DESMOPLASTIC INFANTILE ASTROCYTOMA (DIA)

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Definition: DIA is a large, cystic tumor of infancy that involves the superficial cerebral cortex and leptomeninges, and is composed of neoplastic astrocytes within a prominent desmoplastic stroma. DIA is considered a WHO Grade I tumor.
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===Definition===
 +
DIA is a large, cystic tumor of infancy that involves the superficial cerebral cortex and leptomeninges, and is composed of neoplastic astrocytes within a prominent desmoplastic stroma. DIA is considered a WHO Grade I tumor.
  
Epidemiology: DIA represents nearly 16% of all intracranial tumors in infants. The age range extends from 1-24 months, though non-infantile cases have been reported. There is a male predominance (1.7:1). DIA may be associated with cortical dysplasia.
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===Epidemiology===
 +
DIA represents nearly 16% of all intracranial tumors in infants. The age range extends from 1-24 months, though non-infantile cases have been reported. There is a male predominance (1.7:1). DIA may be associated with cortical dysplasia.
  
Localization: DIA is a supratentorial lesion that commonly involves more than one lobe.
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===Localization===
 +
DIA is a supratentorial lesion that commonly involves more than one lobe.
  
Clinical presentation: Symptoms are of short duration and include findings consistent with increased intracranial pressure.
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===Clinical presentation===
 +
Symptoms are of short duration and include findings consistent with increased intracranial pressure.
  
Imaging: MRI demonstrates a hypointense cytic mass with an isointense peripheral solid component that shows contrast-enhancement.
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===Imaging===
 +
MRI demonstrates a hypointense cytic mass with an isointense peripheral solid component that shows contrast-enhancement.
  
Macroscopy: DIA are large tumors composed of deep multi-loculated cysts filled with clear or xanthochromic fluid. The superficial component is primarily extracerebral and is commonly attached to the dura.
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===Macroscopy===
 +
DIA are large tumors composed of deep multi-loculated cysts filled with clear or xanthochromic fluid. The superficial component is primarily extracerebral and is commonly attached to the dura.
  
Histopathology: DIA is composed of neoplastic astrocytes within a prominent, reticulin-rich desmoplastic stroma. There is a sharp demarcation between the tumor and the cortical surface, though Virhcow-Robin spaces in the underlying cortex are often filled with tumor cells.
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===Histopathology===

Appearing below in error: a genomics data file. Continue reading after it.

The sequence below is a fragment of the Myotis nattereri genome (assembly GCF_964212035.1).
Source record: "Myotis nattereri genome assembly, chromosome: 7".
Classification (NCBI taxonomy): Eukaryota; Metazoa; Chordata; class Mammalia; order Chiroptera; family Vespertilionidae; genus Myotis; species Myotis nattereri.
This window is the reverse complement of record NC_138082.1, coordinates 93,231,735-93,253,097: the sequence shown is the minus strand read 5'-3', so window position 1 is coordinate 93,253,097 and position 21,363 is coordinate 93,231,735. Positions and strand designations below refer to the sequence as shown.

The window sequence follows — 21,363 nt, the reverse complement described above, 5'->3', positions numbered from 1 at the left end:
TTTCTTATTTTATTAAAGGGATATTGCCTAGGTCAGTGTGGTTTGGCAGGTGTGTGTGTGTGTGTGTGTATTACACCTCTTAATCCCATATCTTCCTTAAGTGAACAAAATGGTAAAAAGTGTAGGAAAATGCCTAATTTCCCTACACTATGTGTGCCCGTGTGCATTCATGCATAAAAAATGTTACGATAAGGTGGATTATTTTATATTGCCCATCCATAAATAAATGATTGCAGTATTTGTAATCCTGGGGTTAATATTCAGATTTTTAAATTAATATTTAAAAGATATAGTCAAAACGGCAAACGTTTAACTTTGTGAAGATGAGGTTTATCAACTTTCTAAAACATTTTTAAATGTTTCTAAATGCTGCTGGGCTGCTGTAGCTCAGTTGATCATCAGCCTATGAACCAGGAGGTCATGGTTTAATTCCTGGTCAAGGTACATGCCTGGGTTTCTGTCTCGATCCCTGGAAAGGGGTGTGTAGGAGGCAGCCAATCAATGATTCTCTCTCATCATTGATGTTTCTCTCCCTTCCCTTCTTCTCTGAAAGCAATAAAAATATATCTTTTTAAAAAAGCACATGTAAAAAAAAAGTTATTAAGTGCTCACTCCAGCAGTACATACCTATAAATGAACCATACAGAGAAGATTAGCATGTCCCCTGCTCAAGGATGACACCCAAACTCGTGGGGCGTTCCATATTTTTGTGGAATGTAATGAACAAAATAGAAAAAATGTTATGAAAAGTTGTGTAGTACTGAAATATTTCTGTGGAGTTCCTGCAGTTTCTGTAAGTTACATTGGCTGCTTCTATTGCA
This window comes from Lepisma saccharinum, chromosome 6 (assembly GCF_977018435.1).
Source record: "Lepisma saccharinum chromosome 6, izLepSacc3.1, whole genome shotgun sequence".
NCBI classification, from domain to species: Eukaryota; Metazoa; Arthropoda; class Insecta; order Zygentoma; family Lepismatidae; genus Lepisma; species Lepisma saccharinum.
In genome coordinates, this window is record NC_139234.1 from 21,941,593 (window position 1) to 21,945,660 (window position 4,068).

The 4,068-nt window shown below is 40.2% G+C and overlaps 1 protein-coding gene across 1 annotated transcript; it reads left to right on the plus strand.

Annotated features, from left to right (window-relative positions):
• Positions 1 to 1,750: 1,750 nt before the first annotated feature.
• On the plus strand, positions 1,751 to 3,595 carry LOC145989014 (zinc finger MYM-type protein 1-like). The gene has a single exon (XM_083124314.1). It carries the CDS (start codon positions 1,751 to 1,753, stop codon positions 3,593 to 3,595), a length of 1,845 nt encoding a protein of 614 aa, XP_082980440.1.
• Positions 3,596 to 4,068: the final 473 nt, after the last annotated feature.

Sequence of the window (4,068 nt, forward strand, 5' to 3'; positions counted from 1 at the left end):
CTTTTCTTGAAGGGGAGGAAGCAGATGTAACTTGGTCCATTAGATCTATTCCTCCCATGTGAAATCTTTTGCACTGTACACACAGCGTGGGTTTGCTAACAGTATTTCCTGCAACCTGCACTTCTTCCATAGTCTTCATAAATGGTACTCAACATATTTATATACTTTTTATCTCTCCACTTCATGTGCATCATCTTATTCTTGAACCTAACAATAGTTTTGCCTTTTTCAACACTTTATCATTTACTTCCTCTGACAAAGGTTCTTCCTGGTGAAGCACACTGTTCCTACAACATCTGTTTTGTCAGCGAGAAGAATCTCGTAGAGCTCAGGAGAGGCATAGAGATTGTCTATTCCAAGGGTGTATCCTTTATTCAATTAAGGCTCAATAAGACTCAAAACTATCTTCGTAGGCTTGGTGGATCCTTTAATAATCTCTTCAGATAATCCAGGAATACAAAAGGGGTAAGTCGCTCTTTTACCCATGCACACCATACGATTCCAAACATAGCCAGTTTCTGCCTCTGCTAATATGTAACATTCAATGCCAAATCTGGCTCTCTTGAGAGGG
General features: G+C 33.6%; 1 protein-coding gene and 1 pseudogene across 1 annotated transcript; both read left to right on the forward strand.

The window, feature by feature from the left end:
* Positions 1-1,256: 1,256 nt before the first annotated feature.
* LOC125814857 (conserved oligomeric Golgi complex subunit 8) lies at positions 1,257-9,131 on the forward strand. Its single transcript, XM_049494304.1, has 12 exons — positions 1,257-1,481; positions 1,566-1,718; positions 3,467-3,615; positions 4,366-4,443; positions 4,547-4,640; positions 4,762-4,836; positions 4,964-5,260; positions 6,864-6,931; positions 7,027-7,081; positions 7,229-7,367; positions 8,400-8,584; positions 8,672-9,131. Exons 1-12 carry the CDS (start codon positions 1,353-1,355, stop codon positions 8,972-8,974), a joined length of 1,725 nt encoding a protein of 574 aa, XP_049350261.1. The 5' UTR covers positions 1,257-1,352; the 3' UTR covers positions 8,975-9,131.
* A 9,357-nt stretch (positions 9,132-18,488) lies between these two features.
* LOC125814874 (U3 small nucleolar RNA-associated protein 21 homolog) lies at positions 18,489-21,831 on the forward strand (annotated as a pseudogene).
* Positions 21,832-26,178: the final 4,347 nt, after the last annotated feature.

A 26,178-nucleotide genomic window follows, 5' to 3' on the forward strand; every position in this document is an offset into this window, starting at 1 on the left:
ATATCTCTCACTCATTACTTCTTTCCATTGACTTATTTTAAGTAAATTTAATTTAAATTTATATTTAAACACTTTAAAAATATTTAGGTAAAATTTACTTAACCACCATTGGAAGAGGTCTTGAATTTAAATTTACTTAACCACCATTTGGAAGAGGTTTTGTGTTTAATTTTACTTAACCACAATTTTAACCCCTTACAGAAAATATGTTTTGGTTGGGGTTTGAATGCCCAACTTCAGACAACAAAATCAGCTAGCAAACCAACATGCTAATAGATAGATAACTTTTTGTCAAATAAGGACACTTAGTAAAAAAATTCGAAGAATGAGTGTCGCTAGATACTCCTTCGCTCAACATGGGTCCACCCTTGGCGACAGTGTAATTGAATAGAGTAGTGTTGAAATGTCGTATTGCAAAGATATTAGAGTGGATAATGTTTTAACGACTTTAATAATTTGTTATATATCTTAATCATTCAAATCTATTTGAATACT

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DIA is composed of neoplastic astrocytes within a prominent, reticulin-rich desmoplastic stroma. There is a sharp demarcation between the tumor and the cortical surface, though Virhcow-Robin spaces in the underlying cortex are often filled with tumor cells.
  
Molecular genetics: The molecular genetics of DIA have not been elucidated.
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===Molecular genetics===
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The molecular genetics of DIA have not been elucidated.
  
Prognosis: DIA is a surgically curable disease.
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===Prognosis===
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DIA is a surgically curable disease.
  
 
[[Category: Neurosurgery]]
 
[[Category: Neurosurgery]]

Revision as of 18:14, 10 July 2008

Contents

Definition

DIA is a large, cystic tumor of infancy that involves the superficial cerebral cortex and leptomeninges, and is composed of neoplastic astrocytes within a prominent desmoplastic stroma. DIA is considered a WHO Grade I tumor.

Epidemiology

DIA represents nearly 16% of all intracranial tumors in infants. The age range extends from 1-24 months, though non-infantile cases have been reported. There is a male predominance (1.7:1). DIA may be associated with cortical dysplasia.

Localization

DIA is a supratentorial lesion that commonly involves more than one lobe.

Clinical presentation

Symptoms are of short duration and include findings consistent with increased intracranial pressure.

Imaging

MRI demonstrates a hypointense cytic mass with an isointense peripheral solid component that shows contrast-enhancement.

Macroscopy

DIA are large tumors composed of deep multi-loculated cysts filled with clear or xanthochromic fluid. The superficial component is primarily extracerebral and is commonly attached to the dura.

Histopathology

DIA is composed of neoplastic astrocytes within a prominent, reticulin-rich desmoplastic stroma. There is a sharp demarcation between the tumor and the cortical surface, though Virhcow-Robin spaces in the underlying cortex are often filled with tumor cells.

Molecular genetics

The molecular genetics of DIA have not been elucidated.

Prognosis

DIA is a surgically curable disease.

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